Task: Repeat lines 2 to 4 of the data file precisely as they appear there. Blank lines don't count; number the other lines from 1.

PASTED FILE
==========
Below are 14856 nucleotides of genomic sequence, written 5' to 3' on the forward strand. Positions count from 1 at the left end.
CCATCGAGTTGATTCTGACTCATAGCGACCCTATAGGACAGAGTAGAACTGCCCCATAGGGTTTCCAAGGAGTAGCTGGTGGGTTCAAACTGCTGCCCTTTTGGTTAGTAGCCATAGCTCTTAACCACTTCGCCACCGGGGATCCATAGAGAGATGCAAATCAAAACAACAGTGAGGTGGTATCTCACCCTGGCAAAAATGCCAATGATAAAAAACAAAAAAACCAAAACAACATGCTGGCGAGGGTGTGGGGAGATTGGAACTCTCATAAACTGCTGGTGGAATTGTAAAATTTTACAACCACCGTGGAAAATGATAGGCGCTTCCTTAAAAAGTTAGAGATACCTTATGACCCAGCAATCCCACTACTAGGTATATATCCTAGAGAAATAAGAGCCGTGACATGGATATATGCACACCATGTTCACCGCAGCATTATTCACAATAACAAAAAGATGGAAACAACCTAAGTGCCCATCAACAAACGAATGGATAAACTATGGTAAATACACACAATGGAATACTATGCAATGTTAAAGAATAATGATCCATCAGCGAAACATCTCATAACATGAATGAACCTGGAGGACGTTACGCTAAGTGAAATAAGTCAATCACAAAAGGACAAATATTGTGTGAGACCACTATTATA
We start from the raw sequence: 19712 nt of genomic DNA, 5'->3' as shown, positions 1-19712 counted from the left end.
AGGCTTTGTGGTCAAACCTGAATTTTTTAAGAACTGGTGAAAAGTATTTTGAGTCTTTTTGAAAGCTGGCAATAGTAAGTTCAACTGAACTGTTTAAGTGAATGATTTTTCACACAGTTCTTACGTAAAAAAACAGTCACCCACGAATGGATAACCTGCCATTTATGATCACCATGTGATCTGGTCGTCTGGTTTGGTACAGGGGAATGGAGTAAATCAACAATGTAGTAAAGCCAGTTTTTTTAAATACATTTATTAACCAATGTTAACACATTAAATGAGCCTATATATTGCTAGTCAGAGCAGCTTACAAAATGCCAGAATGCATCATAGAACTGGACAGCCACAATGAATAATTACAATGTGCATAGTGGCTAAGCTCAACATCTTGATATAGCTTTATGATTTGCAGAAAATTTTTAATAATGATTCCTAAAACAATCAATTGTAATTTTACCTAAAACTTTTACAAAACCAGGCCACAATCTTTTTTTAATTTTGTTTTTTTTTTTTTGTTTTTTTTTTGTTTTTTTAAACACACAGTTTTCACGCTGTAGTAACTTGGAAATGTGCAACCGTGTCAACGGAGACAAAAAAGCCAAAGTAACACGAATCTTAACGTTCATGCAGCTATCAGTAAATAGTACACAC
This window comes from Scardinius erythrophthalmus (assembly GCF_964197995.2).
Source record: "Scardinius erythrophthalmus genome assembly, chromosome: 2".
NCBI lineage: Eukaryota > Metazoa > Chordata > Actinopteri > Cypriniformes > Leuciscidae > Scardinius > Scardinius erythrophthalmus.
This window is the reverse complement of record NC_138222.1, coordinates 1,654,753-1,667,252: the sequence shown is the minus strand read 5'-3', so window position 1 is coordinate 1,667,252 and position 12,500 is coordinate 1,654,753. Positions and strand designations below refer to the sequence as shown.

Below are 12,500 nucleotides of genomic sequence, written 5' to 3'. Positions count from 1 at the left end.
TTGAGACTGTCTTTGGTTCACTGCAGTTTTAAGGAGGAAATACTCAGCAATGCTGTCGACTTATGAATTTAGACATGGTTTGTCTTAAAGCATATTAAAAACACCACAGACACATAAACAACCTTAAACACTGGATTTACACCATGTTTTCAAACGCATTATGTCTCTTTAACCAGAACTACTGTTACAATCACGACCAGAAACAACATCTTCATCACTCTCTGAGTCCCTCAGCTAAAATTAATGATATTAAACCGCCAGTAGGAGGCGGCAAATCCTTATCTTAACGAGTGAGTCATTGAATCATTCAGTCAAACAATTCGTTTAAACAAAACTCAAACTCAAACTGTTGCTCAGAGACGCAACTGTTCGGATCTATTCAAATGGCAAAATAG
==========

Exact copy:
CCATCGAGTTGATTCTGACTCATAGCGACCCTATAGGACAGAGTAGAACTGCCCCATAGGGTTTCCAAGGAGTAGCTGGTGGGTTCAAACTGCTGCCCTTTTGGTTAGTAGCCATAGCTCTTAACCACTTCGCCACCGGGGATCCATAGAGAGATGCAAATCAAAACAACAGTGAGGTGGTATCTCACCCTGGCAAAAATGCCAATGATAAAAAACAAAAAAACCAAAACAACATGCTGGCGAGGGTGTGGGGAGATTGGAACTCTCATAAACTGCTGGTGGAATTGTAAAATTTTACAACCACCGTGGAAAATGATAGGCGCTTCCTTAAAAAGTTAGAGATACCTTATGACCCAGCAATCCCACTACTAGGTATATATCCTAGAGAAATAAGAGCCGTGACATGGATATATGCACACCATGTTCACCGCAGCATTATTCACAATAACAAAAAGATGGAAACAACCTAAGTGCCCATCAACAAACGAATGGATAAACTATGGTAAATACACACAATGGAATACTATGCAATGTTAAAGAATAATGATCCATCAGCGAAACATCTCATAACATGAATGAACCTGGAGGACGTTACGCTAAGTGAAATAAGTCAATCACAAAAGGACAAATATTGTGTGAGACCACTATTATA
We start from the raw sequence: 19712 nt of genomic DNA, 5'->3' as shown, positions 1-19712 counted from the left end.
AGGCTTTGTGGTCAAACCTGAATTTTTTAAGAACTGGTGAAAAGTATTTTGAGTCTTTTTGAAAGCTGGCAATAGTAAGTTCAACTGAACTGTTTAAGTGAATGATTTTTCACACAGTTCTTACGTAAAAAAACAGTCACCCACGAATGGATAACCTGCCATTTATGATCACCATGTGATCTGGTCGTCTGGTTTGGTACAGGGGAATGGAGTAAATCAACAATGTAGTAAAGCCAGTTTTTTTAAATACATTTATTAACCAATGTTAACACATTAAATGAGCCTATATATTGCTAGTCAGAGCAGCTTACAAAATGCCAGAATGCATCATAGAACTGGACAGCCACAATGAATAATTACAATGTGCATAGTGGCTAAGCTCAACATCTTGATATAGCTTTATGATTTGCAGAAAATTTTTAATAATGATTCCTAAAACAATCAATTGTAATTTTACCTAAAACTTTTACAAAACCAGGCCACAATCTTTTTTTAATTTTGTTTTTTTTTTTTTGTTTTTTTTTTGTTTTTTTAAACACACAGTTTTCACGCTGTAGTAACTTGGAAATGTGCAACCGTGTCAACGGAGACAAAAAAGCCAAAGTAACACGAATCTTAACGTTCATGCAGCTATCAGTAAATAGTACACAC